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Freewill is an Illusion

  1. Oct 1, 2004 #1
    Some may think we have freewill, and to some extent we do.

    Even though there are societal laws stating we cannot do certain things (i.e. murder, rape) that does not prevent us from doing those things. So in that sense we have freewill.

    But to me, we do not have true freewill because we are limited by physical reality. For example if I wanted to jump out the window and fly, I cannot because I have to obey the law of gravity.

    What is true freewill then?

    True freewill is freedom from everything. The laws of society, the laws of physics, even yourself. Think of a dream. In the dreamworld if you want something, and you're dreaming lucidly, you can simply will it to be there. But even the dreamworld is limited because you are bound by what you know, that is if you didn't know something existed you wouldn't be able to use it.

    Perhaps God did give us freewill, but its a limited version. Sort of like a trail version. We have freewill within the bounds of physical, mental and spiritual reality. Perhaps this is a hint to something greater, a form of spiritual evolution. Perhaps we are only here to learn about freedom, and what it can bring. Perhaps God wants us to become so free that we separate ourselves from physical, mental and even spiritual reality, in effect creating our own Universe, where the inidividual will become God, and thus create his/her own Universe.

    I think that's one of the paths God has provided. And in my mind its one of the highest paths, because it means the ultimate sacriface. The sacriface of literally everything, everyone and everywhere to create a new world in which the soul can flourish.
     
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  3. Oct 1, 2004 #2

    russ_watters

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    The Matrix has you...

    Seriously, I have no problem with the fact that my freewill is constrained by the laws of physics/chemistry/etc. I don't think the term really implies anything more. But it is fun to speculate "what if...?"
     
  4. Oct 1, 2004 #3
    yes the matrix does have me, except this time when I leave it, I won't be coming back, I will be making my own :)
     
  5. Oct 2, 2004 #4
    Some people believe in consensual reality, that is, that the laws of physics, life, the universe, and everything are what they are because deep down inside everyone agrees that is what they want.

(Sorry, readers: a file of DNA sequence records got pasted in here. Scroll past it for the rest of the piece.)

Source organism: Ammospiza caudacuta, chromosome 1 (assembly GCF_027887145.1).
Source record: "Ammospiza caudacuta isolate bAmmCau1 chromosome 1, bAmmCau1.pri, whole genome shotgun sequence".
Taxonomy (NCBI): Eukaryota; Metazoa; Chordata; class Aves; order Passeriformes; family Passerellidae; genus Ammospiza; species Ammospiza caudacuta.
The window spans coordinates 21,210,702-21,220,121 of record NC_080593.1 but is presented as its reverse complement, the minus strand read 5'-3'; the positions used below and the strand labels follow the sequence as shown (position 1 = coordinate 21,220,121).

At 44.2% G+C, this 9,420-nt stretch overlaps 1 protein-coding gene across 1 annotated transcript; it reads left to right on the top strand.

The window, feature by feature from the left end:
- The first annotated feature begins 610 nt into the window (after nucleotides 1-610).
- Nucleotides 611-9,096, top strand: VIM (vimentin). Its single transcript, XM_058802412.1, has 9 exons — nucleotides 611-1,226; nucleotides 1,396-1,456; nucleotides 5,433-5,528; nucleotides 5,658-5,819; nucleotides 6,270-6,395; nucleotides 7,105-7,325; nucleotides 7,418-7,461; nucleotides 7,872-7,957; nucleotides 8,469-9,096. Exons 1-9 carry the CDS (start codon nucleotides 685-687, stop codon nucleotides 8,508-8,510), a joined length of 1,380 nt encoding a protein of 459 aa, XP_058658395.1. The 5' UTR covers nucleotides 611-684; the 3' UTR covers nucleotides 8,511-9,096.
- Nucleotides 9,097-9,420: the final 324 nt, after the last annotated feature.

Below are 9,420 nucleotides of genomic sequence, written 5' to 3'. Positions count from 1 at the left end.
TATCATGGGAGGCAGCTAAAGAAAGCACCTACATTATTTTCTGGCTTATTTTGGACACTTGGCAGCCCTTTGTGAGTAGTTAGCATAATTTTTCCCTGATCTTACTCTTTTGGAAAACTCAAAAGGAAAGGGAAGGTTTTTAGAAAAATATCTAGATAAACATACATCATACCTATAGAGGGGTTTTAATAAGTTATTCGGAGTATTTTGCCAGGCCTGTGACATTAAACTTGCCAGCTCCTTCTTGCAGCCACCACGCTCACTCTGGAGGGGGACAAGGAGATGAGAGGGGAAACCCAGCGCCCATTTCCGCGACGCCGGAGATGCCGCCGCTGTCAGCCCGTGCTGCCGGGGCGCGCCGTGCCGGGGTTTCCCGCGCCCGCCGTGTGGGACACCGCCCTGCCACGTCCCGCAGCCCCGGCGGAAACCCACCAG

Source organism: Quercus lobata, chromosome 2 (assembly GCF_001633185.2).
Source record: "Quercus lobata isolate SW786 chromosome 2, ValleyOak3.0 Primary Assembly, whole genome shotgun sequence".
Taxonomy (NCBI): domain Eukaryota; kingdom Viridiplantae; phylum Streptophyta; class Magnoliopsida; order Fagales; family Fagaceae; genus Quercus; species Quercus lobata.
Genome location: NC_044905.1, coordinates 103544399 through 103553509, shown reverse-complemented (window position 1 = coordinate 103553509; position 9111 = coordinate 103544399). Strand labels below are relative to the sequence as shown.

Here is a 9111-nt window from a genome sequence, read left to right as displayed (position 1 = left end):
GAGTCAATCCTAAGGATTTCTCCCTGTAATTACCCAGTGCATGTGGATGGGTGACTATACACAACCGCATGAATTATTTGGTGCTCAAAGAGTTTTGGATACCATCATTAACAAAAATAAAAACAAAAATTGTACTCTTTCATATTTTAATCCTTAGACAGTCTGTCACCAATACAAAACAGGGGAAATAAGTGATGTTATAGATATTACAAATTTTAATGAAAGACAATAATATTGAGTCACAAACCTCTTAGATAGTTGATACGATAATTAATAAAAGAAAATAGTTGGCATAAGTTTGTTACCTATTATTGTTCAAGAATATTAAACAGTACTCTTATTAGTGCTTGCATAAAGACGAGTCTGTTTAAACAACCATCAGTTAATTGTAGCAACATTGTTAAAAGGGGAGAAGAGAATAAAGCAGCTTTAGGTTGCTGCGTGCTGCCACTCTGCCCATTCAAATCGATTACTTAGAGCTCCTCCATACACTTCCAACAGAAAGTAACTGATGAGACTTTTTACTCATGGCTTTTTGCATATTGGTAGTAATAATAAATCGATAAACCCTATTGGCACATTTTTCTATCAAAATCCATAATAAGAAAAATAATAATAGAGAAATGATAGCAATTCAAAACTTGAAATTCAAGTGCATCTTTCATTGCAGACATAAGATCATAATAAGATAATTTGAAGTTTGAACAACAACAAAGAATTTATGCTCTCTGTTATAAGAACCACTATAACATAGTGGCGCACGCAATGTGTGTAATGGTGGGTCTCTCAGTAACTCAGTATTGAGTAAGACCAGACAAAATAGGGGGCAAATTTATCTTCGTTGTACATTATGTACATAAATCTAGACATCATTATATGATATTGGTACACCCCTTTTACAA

6. Oct 2, 2004 #5
    I agree with wuliheron.

    in the omniverse, there is true freewill since it is an open system. in the physical universe, a closed system, we have limited freewill. we agree to the laws of physics to participate in the physical universe. ground rules, as it were.

    love&peace,
    olde drunk
     
  7. Oct 2, 2004 #6
    Entheos,

    Any quantity of freewill violates the law of conservation of energy. Study physics more, and you'll expire the rest of your belief in freewill as well as the imposed God psychology. It takes rigorous honesty, something some do not have, because of biologically or enviromentally induced mental disorder that separates them from this honest sanity their whole lives.

    Simply though, Freewill states an action may occur without a history (or cause), which implies energy is added to the system. If energy is added, it must have a direction and velocity and possibley some sort of mass.

    If this is God who added the energy, he didn't give you choice, because he's setting the magnitude and direction of the energy to the system and the system will react because of it's circumstancial position and postitional make-up.

    If it's you who added the energy, then how did you determine the energy's magnitude and direction upon yourself, when you didn't have the energy prior? Once you recieve the energy, it must have magnitude and direction. If you say no, then only your present state will determine it's direction of the energy, meaning you didn't make a free choice, the choice was determined by the state you were in when this out of no-where, non-velocity energy made it's way mysteriously to you. But, you would have to prove by accounting that your choices added energy to your decision making system. No way! Energy has never been proven to be created or destroyed.